One of the email questions I receive on a pretty regular basis is, “After delivery, how long should I keep my cigars in the humidor before smoking them?” For all intents and purposes, the cigars should be “smoke ready” right out of the box. Just about all of the leading manufacturers age their cigars for a minimum of 6-months in Spanish cedar-lined rooms before shipping. Depending on the cigars, it could be as long as three to five years, and in some cases, even longer; then you have the tobaccos, themselves, which may have been aged for any number of years. It’s safe to presume that a sizable segment of cigar smokers smoke that first cigar out of the box within the first few minutes the package arrives, or at least within the first 24 hrs. Why not, right? OK, but based on my experience and what I’ve learned from other cigar smokers, letting your cigars rest for even a few days after placing them in your humidor results in a better smoke. This is generally referred to as “settling.” There are any number of things, that can “upset” your cigars while in transit. By letting them settle in your humidor the tobaccos should return to their pre-shipping state. As for cigars bought in a retail store, each store’s humidor set-up is different, and some are better or worse than others. Therefore, even in the case of a same-day sale, it doesn’t hurt to let your new cigars buddy-up with your other smokes for a day or two. The choice is yours.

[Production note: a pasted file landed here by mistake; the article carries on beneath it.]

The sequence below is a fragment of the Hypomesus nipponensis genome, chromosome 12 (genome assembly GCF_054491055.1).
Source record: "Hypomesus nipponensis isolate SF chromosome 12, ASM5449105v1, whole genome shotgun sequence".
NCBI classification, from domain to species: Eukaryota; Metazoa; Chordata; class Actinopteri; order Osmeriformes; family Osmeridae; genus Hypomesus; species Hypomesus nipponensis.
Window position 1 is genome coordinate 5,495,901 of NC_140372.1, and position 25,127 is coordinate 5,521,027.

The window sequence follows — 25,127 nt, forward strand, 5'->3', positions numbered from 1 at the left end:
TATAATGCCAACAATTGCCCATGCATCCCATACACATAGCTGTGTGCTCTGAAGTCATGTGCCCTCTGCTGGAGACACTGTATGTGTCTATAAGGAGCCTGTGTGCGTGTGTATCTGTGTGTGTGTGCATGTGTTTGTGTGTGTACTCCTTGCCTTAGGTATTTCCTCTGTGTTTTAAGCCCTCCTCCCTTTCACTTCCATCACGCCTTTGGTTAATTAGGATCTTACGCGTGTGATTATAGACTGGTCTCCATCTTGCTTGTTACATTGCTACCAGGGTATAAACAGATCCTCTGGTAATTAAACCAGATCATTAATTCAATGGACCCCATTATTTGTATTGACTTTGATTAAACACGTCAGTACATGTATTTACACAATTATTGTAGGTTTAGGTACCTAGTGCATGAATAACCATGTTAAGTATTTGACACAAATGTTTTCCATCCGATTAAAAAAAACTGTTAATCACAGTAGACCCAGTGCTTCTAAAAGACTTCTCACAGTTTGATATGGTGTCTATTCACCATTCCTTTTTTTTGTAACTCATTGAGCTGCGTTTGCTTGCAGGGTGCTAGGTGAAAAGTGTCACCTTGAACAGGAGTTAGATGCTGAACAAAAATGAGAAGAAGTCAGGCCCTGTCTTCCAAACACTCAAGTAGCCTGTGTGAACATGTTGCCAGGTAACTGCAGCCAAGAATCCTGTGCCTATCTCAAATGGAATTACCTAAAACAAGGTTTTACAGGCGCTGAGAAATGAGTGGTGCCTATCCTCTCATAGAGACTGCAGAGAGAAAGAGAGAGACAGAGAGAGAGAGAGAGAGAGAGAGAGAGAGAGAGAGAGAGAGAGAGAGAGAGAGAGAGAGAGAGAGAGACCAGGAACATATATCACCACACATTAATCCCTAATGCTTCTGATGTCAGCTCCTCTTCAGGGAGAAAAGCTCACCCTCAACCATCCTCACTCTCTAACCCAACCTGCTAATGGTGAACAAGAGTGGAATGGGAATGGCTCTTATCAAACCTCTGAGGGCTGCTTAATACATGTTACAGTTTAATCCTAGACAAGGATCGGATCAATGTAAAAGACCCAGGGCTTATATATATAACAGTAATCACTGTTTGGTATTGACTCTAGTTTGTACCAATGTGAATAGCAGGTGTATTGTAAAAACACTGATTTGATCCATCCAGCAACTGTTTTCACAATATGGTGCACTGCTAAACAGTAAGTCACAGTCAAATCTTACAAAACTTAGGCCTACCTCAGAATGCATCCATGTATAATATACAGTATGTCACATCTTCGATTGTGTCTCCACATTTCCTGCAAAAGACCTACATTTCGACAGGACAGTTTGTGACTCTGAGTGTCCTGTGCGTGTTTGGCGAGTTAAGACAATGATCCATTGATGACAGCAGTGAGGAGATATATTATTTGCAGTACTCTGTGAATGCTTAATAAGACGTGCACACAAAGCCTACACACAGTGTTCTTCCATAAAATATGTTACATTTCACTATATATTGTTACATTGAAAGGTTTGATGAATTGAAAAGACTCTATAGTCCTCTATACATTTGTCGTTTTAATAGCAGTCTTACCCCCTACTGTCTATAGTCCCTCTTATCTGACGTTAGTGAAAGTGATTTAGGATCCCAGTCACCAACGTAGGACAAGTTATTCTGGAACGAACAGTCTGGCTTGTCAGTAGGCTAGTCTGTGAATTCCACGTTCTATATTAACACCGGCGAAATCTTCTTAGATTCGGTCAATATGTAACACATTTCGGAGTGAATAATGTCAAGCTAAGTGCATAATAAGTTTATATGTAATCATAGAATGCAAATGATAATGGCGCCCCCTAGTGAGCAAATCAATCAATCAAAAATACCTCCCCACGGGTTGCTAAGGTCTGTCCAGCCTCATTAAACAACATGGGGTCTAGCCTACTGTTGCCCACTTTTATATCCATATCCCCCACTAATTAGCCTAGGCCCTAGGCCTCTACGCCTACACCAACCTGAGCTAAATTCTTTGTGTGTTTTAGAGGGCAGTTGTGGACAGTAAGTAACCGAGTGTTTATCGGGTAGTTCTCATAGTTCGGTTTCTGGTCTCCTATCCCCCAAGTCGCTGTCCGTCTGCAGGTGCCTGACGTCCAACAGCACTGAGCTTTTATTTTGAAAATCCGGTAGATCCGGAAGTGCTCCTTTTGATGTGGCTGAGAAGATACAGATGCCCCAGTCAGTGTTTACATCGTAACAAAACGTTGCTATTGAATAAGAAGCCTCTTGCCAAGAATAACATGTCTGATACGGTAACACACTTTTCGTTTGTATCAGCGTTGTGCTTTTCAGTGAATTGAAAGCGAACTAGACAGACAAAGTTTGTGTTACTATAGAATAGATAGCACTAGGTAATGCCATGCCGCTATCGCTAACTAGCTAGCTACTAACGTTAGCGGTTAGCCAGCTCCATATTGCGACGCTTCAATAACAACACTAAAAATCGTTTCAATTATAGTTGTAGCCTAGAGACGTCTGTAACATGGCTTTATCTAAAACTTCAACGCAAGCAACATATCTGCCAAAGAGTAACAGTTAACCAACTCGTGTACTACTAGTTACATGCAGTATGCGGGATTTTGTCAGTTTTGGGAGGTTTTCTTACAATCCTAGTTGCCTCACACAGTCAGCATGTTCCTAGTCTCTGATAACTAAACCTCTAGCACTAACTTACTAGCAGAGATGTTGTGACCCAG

So what if you were to let your cigars rest even longer? Say a month, six months, a year, two, even several years. Of course, it depends on the cigar and how much patience you can muster. There’s no specific time period, which is why this topic can make for a sticky debate among cigar smokers. Let me give you a recent example which demonstrates that even a home aging your cigars period as short as a week can make a difference. I recently bought a box of cigars from a very reputable manufacturer. Though I had smoked this brand in the past, I hadn’t smoked this particular line extension which used a different wrapper. I based my purchase on the quality of the brand, the blend, my past experience with the company’s cigars, and the price. I placed half of them in my office humidor and took the remaining cigars home. As tempted as I was to light one up, I waited until the next day. Not only did the cigar not live up to my expectations, I was constantly relighting it. They were probably still too moist. Two days later, I smoked another. Not much difference, but they were tasty. One week later – actually, as I was writing this very article I had one going – the flavor had improved significantly. So, I decided to wait another week before I had the next one. I concluded that after a month they’d be even better, and by the time I get to the last few, they’ll be wonderful.